The contemporary applications for healthcare recruits primarily include providing additional assistance that aid in the regulation of the possibility for portable applications to decrease prices by proposing advancements for educating and for disseminating health information (Telmesani, Zaini, & Ghazi, 2011).  The complete possibility of mHealth education will demand integration of relevant submissions by administrations as tools to facilitate price efficient implementation of their nationwide health approaches and fitness-care employment establishment tactics (Carroll, et al., 2010).  The healthcare management breach in developing countries identifies a principal challenge to enhancing physical conditions and overall progression in advancing nations as the deficiency of educated healthcare personals (Cao, Krebs, Toubekis, & Makram, 2007).

Expansion of medical services to include ICT capabilities is expensive due to the superior assessments placed into discovering, choosing, and teaching communal health employees, and it interrupts permanence in associations with the community (Nesbitt, 2007).  While burnout is the biggest driver of attrition among healthcare employees, lack of occupational improvement opportunities and deficiencies of continuing instruction also contribute to dissatisfaction (Henry & Henry, 2004; Keidel, 2002).

Community physical condition recruits were originally intended to be an indispensable element of individual healthcare income for developing countries (Callan, Miller, Sithole, Daggett, & Altman, 2011).  Such workers can take on some duties traditionally performed by doctors and nurses at a much lower cost; they also demand less training than professional healthcare workers; and in many cases they also experience lower rates of attrition (Callan, Miller, Sithole, Daggett, & Altman, 2011).  Using professional supporters as substitute medical doctors and community health workers frequently offers a more realistic path to strengthening rapidly the healthcare workforces in low-income countries.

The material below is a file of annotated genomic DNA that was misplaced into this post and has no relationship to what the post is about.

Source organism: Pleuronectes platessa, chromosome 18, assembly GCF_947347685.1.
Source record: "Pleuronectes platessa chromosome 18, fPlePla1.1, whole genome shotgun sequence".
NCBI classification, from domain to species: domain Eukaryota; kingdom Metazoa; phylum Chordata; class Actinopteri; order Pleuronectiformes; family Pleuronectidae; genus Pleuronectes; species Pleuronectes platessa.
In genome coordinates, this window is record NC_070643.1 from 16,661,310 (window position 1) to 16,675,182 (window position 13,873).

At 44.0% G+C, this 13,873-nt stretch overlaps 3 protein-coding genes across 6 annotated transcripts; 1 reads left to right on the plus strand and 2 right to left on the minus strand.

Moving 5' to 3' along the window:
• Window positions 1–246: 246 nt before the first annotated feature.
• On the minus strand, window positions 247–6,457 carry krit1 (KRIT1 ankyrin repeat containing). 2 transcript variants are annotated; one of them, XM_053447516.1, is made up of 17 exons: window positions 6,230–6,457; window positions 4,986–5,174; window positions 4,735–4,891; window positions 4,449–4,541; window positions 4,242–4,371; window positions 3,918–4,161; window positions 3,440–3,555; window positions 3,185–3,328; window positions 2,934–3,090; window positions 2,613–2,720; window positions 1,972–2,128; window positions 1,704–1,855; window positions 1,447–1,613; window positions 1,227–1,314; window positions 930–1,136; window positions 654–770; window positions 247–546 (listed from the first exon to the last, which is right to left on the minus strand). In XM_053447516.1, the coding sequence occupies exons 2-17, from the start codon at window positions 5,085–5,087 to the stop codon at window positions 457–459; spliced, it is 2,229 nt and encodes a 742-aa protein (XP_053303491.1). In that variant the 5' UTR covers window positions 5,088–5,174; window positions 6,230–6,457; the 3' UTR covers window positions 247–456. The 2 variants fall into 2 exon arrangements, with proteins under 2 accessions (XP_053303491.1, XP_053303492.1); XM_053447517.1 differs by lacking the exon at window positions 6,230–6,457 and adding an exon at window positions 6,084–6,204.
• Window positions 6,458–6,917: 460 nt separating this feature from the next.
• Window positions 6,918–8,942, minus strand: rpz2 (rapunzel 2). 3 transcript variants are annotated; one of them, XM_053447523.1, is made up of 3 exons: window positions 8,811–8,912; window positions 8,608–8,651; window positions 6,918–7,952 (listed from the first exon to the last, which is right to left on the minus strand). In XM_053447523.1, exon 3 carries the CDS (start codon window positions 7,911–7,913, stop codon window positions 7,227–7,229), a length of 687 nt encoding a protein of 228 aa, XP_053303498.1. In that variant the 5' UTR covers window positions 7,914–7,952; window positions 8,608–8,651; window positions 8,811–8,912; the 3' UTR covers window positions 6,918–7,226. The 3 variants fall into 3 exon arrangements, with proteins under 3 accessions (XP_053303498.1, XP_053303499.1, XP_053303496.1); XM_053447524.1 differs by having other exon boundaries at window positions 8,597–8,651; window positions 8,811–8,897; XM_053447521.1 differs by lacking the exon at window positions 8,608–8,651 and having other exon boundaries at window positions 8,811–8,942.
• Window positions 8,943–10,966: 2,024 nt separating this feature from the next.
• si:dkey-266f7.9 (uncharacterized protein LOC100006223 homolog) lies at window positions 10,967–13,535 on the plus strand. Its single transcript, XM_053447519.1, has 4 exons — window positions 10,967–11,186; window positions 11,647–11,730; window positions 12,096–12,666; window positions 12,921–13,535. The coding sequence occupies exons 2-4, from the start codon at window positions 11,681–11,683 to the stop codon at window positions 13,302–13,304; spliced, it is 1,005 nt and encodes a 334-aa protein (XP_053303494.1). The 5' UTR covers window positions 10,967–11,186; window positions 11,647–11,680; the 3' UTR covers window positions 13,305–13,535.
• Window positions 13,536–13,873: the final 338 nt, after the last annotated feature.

SLAs and Healthcare in the KSA

The unique aspects of Shariah Law that governs the KSA necessitate explicit identification of the contextual dynamics of the healthcare services available to Saudi citizens.  Specification of which IT services should be provided through the SLA as well as the associated costs, availability, and other details need to be explicitly agreed upon (Weyns & Host, 2013).  This written contract between the organization using the IT system and the IT management organization is documented in the SLA, which can also exist as an agreement between different administrations that outsource their IT management to an external contractor or interdepartmentally between the organizations own IT department and the rest of the company (AlYazidi & Emam, 2013/2014).

The purpose of the SLA is to facilitate communication between the various partners, especially concerning the responsibilities and the scope of the IT services offered by the IT department (Weyns & Host, 2013).  an SLA concerns technical characteristics of a service. A service level agreement is an agreement regarding the guarantees of a web service. It defines mutual understandings and expectations of a service between the service provider and service consumers. The service guarantees are about what transactions need to be executed and how well they should be executed. SLA concerns agreements on the availability degree of a Web service (AlYazidi & Emam, 2013/2014).

Research Goals/Objectives